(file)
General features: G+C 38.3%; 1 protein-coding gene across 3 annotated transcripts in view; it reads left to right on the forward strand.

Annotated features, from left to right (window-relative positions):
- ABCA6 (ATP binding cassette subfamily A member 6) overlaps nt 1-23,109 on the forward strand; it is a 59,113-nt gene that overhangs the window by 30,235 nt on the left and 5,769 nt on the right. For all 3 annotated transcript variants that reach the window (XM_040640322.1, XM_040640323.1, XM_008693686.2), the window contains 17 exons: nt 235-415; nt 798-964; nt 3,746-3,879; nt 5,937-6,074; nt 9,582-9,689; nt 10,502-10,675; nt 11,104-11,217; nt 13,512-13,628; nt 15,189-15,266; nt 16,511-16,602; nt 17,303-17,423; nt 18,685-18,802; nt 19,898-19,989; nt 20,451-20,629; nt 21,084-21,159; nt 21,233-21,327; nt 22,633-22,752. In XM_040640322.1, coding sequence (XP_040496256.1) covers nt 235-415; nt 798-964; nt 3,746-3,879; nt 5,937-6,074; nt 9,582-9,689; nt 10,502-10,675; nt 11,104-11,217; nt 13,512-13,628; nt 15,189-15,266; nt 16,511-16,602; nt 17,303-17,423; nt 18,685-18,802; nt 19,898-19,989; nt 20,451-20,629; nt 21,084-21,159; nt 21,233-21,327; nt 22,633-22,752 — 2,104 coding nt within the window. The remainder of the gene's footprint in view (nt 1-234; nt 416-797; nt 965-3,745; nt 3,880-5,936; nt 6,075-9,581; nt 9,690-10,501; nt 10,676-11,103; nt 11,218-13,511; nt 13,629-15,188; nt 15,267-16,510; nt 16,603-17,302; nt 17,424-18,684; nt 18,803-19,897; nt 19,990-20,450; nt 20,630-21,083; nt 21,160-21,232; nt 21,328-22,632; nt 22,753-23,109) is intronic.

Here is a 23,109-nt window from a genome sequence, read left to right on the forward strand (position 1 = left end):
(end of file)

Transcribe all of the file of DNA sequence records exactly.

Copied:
General features: G+C 38.3%; 1 protein-coding gene across 3 annotated transcripts in view; it reads left to right on the forward strand.

Annotated features, from left to right (window-relative positions):
- ABCA6 (ATP binding cassette subfamily A member 6) overlaps nt 1-23,109 on the forward strand; it is a 59,113-nt gene that overhangs the window by 30,235 nt on the left and 5,769 nt on the right. For all 3 annotated transcript variants that reach the window (XM_040640322.1, XM_040640323.1, XM_008693686.2), the window contains 17 exons: nt 235-415; nt 798-964; nt 3,746-3,879; nt 5,937-6,074; nt 9,582-9,689; nt 10,502-10,675; nt 11,104-11,217; nt 13,512-13,628; nt 15,189-15,266; nt 16,511-16,602; nt 17,303-17,423; nt 18,685-18,802; nt 19,898-19,989; nt 20,451-20,629; nt 21,084-21,159; nt 21,233-21,327; nt 22,633-22,752. In XM_040640322.1, coding sequence (XP_040496256.1) covers nt 235-415; nt 798-964; nt 3,746-3,879; nt 5,937-6,074; nt 9,582-9,689; nt 10,502-10,675; nt 11,104-11,217; nt 13,512-13,628; nt 15,189-15,266; nt 16,511-16,602; nt 17,303-17,423; nt 18,685-18,802; nt 19,898-19,989; nt 20,451-20,629; nt 21,084-21,159; nt 21,233-21,327; nt 22,633-22,752 — 2,104 coding nt within the window. The remainder of the gene's footprint in view (nt 1-234; nt 416-797; nt 965-3,745; nt 3,880-5,936; nt 6,075-9,581; nt 9,690-10,501; nt 10,676-11,103; nt 11,218-13,511; nt 13,629-15,188; nt 15,267-16,510; nt 16,603-17,302; nt 17,424-18,684; nt 18,803-19,897; nt 19,990-20,450; nt 20,630-21,083; nt 21,160-21,232; nt 21,328-22,632; nt 22,753-23,109) is intronic.

Here is a 23,109-nt window from a genome sequence, read left to right on the forward strand (position 1 = left end):